The first time I ever heard of Howard Finster was in the pages of Missing Pieces (Georgia Folk Art 1770-1976), that useful catalogue in honor of the American Bi-Centennial issued by the Georgia Council for the Arts and Humanities. I made a note to visit Pennville and see the “Paradise Garden,” which I persisted in calling the “New Improved Garden of Eden,” just to be ornery. It is not my custom to have too much truck with country preachers.
In August of 1994, President Clinton’s Crime Bill destroyed the monies designated on a nation-wide basis for all Prison Education programs. The Federal or Pell Grants were for books; without books, like it or not, there are no programs. Those monies constituted less than one percent of all federal funds designated for higher education and were beginning to offer proof, at least in the program of which I was a part, that this form of rehabilitation might be the cheapest, most far reaching yet devised.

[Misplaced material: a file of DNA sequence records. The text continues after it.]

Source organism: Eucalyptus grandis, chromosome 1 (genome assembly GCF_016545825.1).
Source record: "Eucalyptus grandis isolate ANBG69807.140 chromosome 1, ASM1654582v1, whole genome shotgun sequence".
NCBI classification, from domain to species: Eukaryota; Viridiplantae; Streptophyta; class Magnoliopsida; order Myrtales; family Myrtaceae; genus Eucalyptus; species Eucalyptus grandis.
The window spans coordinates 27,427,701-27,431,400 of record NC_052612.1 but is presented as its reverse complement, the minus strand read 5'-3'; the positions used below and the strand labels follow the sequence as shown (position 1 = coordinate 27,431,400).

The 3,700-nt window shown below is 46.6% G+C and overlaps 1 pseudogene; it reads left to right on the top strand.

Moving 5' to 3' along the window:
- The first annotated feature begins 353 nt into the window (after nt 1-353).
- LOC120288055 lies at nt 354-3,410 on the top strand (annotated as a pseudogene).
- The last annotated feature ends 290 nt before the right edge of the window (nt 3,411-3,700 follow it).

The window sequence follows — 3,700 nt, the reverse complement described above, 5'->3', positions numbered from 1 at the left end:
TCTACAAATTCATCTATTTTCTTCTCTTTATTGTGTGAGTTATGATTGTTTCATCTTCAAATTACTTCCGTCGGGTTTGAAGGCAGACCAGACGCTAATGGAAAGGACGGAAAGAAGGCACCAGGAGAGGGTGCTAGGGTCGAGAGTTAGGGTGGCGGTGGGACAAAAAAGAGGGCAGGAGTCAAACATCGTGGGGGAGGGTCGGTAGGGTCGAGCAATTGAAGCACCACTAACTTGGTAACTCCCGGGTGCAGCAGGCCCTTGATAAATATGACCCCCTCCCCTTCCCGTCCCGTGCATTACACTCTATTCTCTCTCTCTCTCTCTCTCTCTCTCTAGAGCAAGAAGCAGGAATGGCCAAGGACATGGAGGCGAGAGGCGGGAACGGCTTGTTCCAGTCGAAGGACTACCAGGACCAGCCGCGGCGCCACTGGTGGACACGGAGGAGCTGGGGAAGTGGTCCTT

I Ostriches in flight —therearewomenwhosewordsareashtrees. Shadows stitch together harbors of air. In the midst of the stampede, a hand rests on the arc of a kneecap. Cigar and smoke. Rosy cypress sleep. The scent reaches far beyond the border. From the bureau — power, smile destroyed/ ocher temptation, strophic enjambed body. Vestibule.
TRANSLATOR'S NOTE. Éric Suchère’sMystérieuse is an image-to-word “translation” of collaged pages from Hergé’s TinTin comic books, rendered in painstakingly conceptual detail: each frame of each comic, and even each stroke of each drawing inside each frame, are accounted for linguistically, from TinTin’s unforgettable drops of sweat to Snowy’s emoticon-esque reactions, to the broad stroke backgrounds of the comic squares.